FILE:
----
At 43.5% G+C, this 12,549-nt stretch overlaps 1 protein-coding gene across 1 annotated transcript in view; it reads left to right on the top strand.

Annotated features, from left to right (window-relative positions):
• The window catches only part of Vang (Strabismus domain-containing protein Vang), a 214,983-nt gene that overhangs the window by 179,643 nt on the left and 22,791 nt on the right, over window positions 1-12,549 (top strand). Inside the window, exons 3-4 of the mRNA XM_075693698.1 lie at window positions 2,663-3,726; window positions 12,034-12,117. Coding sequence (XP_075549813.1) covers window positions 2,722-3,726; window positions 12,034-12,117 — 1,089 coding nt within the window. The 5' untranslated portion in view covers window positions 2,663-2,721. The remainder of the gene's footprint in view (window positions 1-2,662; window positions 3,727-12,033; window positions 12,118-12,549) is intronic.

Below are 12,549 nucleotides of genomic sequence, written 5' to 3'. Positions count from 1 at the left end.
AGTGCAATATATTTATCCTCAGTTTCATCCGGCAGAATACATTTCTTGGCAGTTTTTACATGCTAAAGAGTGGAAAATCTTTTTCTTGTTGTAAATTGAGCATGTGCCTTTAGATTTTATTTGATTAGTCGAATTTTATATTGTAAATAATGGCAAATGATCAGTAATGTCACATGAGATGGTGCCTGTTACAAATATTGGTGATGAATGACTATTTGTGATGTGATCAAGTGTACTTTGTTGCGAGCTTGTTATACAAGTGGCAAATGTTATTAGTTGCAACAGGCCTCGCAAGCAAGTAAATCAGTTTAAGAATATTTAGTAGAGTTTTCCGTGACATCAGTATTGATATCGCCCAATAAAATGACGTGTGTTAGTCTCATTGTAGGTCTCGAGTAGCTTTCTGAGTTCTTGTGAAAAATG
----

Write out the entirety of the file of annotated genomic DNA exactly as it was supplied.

At 43.5% G+C, this 12,549-nt stretch overlaps 1 protein-coding gene across 1 annotated transcript in view; it reads left to right on the top strand.

Annotated features, from left to right (window-relative positions):
• The window catches only part of Vang (Strabismus domain-containing protein Vang), a 214,983-nt gene that overhangs the window by 179,643 nt on the left and 22,791 nt on the right, over window positions 1-12,549 (top strand). Inside the window, exons 3-4 of the mRNA XM_075693698.1 lie at window positions 2,663-3,726; window positions 12,034-12,117. Coding sequence (XP_075549813.1) covers window positions 2,722-3,726; window positions 12,034-12,117 — 1,089 coding nt within the window. The 5' untranslated portion in view covers window positions 2,663-2,721. The remainder of the gene's footprint in view (window positions 1-2,662; window positions 3,727-12,033; window positions 12,118-12,549) is intronic.

Below are 12,549 nucleotides of genomic sequence, written 5' to 3'. Positions count from 1 at the left end.
AGTGCAATATATTTATCCTCAGTTTCATCCGGCAGAATACATTTCTTGGCAGTTTTTACATGCTAAAGAGTGGAAAATCTTTTTCTTGTTGTAAATTGAGCATGTGCCTTTAGATTTTATTTGATTAGTCGAATTTTATATTGTAAATAATGGCAAATGATCAGTAATGTCACATGAGATGGTGCCTGTTACAAATATTGGTGATGAATGACTATTTGTGATGTGATCAAGTGTACTTTGTTGCGAGCTTGTTATACAAGTGGCAAATGTTATTAGTTGCAACAGGCCTCGCAAGCAAGTAAATCAGTTTAAGAATATTTAGTAGAGTTTTCCGTGACATCAGTATTGATATCGCCCAATAAAATGACGTGTGTTAGTCTCATTGTAGGTCTCGAGTAGCTTTCTGAGTTCTTGTGAAAAATG